It has been calm on my blog since December, when I started my new position at a German business school. Actually it is my alma mater and I studied there for my bachelor and my master. Now I decided to come back in order to join the Study Advisory Service Team. It is still lot of learning and for sure stressful. Not growing into the position as team-lead for the first time, but also to adapt to the new target group and contents. But it is as I have imagined! In one of my final discussions with one of my former direct reports, he mentioned one (if not the only) concern he would see occurring with my new position. He predicted the position would not be “international” enough for me. Uhm … what do you mean?
It is not about countries you visit, the mindset matters!
I mean, of course it is nice to work in a truly global (but virtual) team. To regular travel abroad and meet colleagues. To explore foreign cultures. However, by having a closer look in your surroundings, you might find places like my new work-place. Small urban campuses, where student and staff from dozen of nationalities come together to life, learn and research – true melting pots.
Of course, as with almost every university, a major focus in our study programs is on international mobility. We all do love measurable, quantifiable outcome variables. But there is one thing being more important and going beyond working in an international environment. These melting pots are growing and educating future global citizens. And in the end, internationalization is not about mobility, it’s about mindset. This mindset will and already does distinguish between successful managers and not as successful managers. At least this is my true believe!
Future talent need to have intercultural as well as citizenship competencies
Recently I was asked by parents, why I decided to stay in Germany while having pursued studies in International Management. Let me explain: Especially in business schools the focus is (and probably should be) on educating successful future managers. In many instances, internationalization has the simple meaning to provide cross-cultural competences and knowledge. Hence, to develop tomorrow’s leaders. Major learning objective: persuade other people in a globalized work environment.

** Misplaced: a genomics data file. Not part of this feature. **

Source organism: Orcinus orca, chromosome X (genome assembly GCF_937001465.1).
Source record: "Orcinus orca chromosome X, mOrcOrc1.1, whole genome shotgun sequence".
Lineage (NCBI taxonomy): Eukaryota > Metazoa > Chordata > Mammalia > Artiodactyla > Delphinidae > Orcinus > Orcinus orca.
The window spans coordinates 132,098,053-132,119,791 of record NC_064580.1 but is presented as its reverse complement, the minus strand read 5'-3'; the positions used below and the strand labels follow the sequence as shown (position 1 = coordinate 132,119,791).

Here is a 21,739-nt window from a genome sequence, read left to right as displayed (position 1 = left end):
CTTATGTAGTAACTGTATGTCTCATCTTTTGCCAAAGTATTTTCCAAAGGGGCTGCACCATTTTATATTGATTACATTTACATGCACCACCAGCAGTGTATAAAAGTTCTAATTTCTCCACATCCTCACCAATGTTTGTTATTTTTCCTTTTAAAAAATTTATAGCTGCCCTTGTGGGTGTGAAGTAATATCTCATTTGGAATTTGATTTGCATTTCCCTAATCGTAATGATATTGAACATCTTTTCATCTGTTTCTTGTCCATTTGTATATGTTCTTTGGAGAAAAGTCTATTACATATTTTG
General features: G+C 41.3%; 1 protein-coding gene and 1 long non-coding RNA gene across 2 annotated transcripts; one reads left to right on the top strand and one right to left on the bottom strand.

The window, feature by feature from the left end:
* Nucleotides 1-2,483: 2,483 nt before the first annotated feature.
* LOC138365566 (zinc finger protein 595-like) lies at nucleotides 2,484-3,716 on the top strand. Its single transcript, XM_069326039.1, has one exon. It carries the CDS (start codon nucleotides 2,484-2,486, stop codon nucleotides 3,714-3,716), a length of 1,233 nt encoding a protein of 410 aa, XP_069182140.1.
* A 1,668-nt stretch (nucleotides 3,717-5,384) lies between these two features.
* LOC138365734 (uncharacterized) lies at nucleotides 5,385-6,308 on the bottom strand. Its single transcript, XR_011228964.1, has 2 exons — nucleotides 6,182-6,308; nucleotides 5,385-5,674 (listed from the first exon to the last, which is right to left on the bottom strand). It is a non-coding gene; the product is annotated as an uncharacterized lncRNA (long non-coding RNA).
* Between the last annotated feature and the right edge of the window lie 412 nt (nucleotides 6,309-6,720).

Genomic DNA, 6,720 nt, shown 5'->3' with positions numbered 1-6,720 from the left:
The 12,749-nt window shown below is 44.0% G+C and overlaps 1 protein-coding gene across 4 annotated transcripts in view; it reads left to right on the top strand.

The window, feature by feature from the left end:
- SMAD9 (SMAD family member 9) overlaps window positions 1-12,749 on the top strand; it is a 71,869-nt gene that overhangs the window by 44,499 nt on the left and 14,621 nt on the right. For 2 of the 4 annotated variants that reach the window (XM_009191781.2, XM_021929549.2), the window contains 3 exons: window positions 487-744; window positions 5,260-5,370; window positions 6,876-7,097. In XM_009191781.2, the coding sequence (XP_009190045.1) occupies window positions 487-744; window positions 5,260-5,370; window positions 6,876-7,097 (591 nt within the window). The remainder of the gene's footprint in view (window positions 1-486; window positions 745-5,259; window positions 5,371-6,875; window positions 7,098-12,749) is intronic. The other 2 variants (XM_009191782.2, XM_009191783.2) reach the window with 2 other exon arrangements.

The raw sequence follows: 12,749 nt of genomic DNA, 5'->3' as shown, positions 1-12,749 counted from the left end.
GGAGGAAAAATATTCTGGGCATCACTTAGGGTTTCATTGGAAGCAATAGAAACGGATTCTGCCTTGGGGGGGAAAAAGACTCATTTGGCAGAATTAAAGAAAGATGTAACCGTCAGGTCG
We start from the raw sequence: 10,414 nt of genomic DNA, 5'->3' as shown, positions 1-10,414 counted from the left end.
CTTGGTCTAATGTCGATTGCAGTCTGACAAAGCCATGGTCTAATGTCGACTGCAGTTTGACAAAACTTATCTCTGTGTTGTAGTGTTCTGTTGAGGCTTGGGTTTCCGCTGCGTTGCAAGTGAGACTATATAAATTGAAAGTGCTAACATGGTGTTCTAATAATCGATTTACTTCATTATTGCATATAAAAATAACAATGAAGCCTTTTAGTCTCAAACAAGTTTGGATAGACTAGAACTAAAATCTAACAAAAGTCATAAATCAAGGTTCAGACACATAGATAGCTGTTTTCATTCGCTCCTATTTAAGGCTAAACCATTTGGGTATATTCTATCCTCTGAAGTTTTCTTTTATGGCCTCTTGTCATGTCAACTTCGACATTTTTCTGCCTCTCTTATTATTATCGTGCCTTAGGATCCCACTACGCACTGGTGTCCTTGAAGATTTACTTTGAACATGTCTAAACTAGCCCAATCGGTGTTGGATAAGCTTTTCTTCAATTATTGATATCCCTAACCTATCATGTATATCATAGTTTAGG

Some argue this education still has a very narrow view on capitalism. But from my own experience, more and more often, ethics, responsibility and sustainability aspects start to rise in importance in higher education (as it is also asked for by prospect students). A study on the Impact of the Erasmus Student Exchange published in 2014 showed: “Internationalization brings benefits to employability. It has an impact on transversal skills that employers value, such as curiosity, ability to solve problems, resilience, teamwork and openness.”So what should we take away from this?
Education of future managers needs to incorporate ethics, sustainability and responsibility in a globalized context as core competencies. Content and courses and hence context and experience in this area should further increase employability. Meaning innovation, creativity and global solutions will be leveraged – and this is what this world will need in the future.
And on a personal note: Hey, I love to travel a bit less, and explore less cultures on my own, if I have the chance to be part of an international team; on a global campus; educate tomorrow’s global citizens.
Hope to see you around, folks!
P.S.: I work hard to find some more time again to post on a more regular basis!